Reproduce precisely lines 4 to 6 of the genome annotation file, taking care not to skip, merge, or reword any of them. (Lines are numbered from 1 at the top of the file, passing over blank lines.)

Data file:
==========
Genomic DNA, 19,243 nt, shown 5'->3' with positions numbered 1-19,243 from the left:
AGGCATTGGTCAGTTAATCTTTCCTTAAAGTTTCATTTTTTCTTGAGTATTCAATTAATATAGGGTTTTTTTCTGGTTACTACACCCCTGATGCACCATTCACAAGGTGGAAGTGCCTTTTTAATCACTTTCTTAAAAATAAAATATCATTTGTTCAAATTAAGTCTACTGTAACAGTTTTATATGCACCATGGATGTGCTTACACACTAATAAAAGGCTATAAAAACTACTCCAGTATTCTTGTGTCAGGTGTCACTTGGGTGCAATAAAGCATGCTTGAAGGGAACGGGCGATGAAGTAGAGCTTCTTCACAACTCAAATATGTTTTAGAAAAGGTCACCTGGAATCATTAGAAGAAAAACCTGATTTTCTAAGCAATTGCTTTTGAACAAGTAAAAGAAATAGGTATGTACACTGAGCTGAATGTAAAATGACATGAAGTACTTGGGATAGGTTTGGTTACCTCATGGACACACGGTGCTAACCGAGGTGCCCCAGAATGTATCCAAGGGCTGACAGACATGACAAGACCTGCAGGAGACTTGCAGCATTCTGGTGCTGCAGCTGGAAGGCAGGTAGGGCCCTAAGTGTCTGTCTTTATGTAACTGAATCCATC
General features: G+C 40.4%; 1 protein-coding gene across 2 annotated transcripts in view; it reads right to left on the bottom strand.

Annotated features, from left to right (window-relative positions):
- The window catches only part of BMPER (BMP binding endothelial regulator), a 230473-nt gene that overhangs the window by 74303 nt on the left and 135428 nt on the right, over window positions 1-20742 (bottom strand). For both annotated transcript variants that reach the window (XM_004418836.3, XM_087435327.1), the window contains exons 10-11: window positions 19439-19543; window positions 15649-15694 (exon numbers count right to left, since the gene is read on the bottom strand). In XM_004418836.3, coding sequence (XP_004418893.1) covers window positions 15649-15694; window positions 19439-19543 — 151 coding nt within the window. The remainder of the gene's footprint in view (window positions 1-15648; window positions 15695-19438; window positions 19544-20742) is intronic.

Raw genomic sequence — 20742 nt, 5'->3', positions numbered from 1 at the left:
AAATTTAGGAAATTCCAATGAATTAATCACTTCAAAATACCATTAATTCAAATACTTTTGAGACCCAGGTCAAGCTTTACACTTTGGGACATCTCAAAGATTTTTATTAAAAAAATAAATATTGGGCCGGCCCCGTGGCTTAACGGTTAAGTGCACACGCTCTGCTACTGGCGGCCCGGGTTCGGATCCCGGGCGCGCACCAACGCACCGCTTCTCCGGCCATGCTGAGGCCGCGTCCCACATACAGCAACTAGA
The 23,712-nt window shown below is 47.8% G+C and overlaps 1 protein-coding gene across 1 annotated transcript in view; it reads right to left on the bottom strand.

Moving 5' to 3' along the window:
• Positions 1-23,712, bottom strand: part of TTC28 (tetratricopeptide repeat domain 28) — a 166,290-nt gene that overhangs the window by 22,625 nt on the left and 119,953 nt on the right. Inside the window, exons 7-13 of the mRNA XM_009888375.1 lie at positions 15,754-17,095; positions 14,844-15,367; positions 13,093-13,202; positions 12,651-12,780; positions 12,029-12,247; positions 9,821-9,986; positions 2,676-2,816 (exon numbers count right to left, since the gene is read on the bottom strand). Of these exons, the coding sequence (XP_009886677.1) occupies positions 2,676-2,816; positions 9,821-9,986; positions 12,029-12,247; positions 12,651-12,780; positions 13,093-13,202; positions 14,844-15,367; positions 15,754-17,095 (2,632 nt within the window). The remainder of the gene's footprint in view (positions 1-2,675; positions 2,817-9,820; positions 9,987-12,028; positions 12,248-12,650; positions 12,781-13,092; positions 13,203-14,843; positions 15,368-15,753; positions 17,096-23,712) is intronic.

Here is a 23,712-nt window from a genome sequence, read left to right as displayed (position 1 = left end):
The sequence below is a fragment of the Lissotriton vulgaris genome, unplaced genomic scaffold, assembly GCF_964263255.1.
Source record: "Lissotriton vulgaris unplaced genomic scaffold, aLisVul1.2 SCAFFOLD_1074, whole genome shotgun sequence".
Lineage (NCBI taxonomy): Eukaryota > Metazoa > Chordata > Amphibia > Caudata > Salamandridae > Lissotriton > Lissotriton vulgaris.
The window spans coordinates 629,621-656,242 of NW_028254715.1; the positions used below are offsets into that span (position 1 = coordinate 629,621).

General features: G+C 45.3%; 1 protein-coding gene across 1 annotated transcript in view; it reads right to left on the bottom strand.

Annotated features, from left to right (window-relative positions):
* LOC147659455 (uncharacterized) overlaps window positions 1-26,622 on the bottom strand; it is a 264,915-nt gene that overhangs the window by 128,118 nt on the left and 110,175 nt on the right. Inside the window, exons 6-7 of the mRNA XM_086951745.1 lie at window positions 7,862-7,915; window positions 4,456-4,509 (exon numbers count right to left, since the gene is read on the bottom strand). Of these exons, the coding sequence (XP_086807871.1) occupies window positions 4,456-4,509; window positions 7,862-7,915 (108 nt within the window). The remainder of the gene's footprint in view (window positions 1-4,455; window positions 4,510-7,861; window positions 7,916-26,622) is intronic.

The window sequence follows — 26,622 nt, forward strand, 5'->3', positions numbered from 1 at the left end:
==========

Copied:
Annotated features, from left to right (window-relative positions):
- The window catches only part of BMPER (BMP binding endothelial regulator), a 230473-nt gene that overhangs the window by 74303 nt on the left and 135428 nt on the right, over window positions 1-20742 (bottom strand). For both annotated transcript variants that reach the window (XM_004418836.3, XM_087435327.1), the window contains exons 10-11: window positions 19439-19543; window positions 15649-15694 (exon numbers count right to left, since the gene is read on the bottom strand). In XM_004418836.3, coding sequence (XP_004418893.1) covers window positions 15649-15694; window positions 19439-19543 — 151 coding nt within the window. The remainder of the gene's footprint in view (window positions 1-15648; window positions 15695-19438; window positions 19544-20742) is intronic.

Raw genomic sequence — 20742 nt, 5'->3', positions numbered from 1 at the left: